Researchers at the University of California have identified an enzyme that controls the spread of breast cancer. The findings offer hope for the leading cause of breast cancer mortality worldwide. An estimated 40,000 women in America will die of breast cancer in 2014, according to the American Cancer Society.
The researchers state that they have found a way to target breast cancer metastasis through a pathway regulated by an enzyme. The enzyme, called UBC13, was found to be present in breast cancer cells at two to three times the levels of normal healthy cells. Although the enzyme’s role in regulating normal cell growth and healthy immune system function is well-documented, the study is among the first to show a link to the spread of breast cancer.
Specifically the team found that the enzyme regulates cancer cells’ ability to transmit signals that stimulate cell growth and survival by regulating the activity of a protein called p38 which when ‘knocked down’ prevents metastasis. Of clinical note, the researchers said a compound that inhibits the activation of p38 is already being tested for treatment of rheumatoid arthritis.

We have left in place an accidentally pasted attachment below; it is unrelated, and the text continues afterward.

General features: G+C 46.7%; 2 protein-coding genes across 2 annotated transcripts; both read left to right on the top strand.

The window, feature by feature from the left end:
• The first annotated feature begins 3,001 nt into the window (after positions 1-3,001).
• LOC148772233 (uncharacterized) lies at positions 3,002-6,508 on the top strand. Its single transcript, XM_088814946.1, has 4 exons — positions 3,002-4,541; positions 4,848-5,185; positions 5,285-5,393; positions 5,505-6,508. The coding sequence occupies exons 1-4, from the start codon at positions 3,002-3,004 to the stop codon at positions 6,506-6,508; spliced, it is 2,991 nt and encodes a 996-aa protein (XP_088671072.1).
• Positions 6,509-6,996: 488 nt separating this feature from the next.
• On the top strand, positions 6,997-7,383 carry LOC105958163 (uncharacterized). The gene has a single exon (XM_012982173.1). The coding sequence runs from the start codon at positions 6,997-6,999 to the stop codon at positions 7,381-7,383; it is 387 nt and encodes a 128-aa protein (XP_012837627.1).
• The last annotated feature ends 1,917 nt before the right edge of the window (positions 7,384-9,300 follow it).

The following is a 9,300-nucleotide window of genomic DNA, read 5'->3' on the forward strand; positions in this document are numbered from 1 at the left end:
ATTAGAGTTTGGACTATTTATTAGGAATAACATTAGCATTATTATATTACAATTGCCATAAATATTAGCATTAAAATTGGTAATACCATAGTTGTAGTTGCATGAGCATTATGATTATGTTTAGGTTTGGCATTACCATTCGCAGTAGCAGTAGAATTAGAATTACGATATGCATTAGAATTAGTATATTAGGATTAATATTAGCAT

In their experiments, scientists took human breast cancer cell lines and used a lentivirus to silence the expression of both the UBC13 and p38 proteins. These altered cancer cells were then injected into the mammary tissues of mice. Although the primary tumours grew in these mice, their cancers did not spread.
Primary tumours are not normally lethal. The real danger is cancer cells that have successfully left the primary site, escaped through the blood vessels and invaded new organs. It may be only a few cells that escape, but they are aggressive. The study shows that the medical community may be able to block these cells and save lives.
The researchers have also defined a metastasis gene signature that can be used to evaluate clinical responses to cancer therapies that target the metastasis pathway.
Source: UC San Diego Health System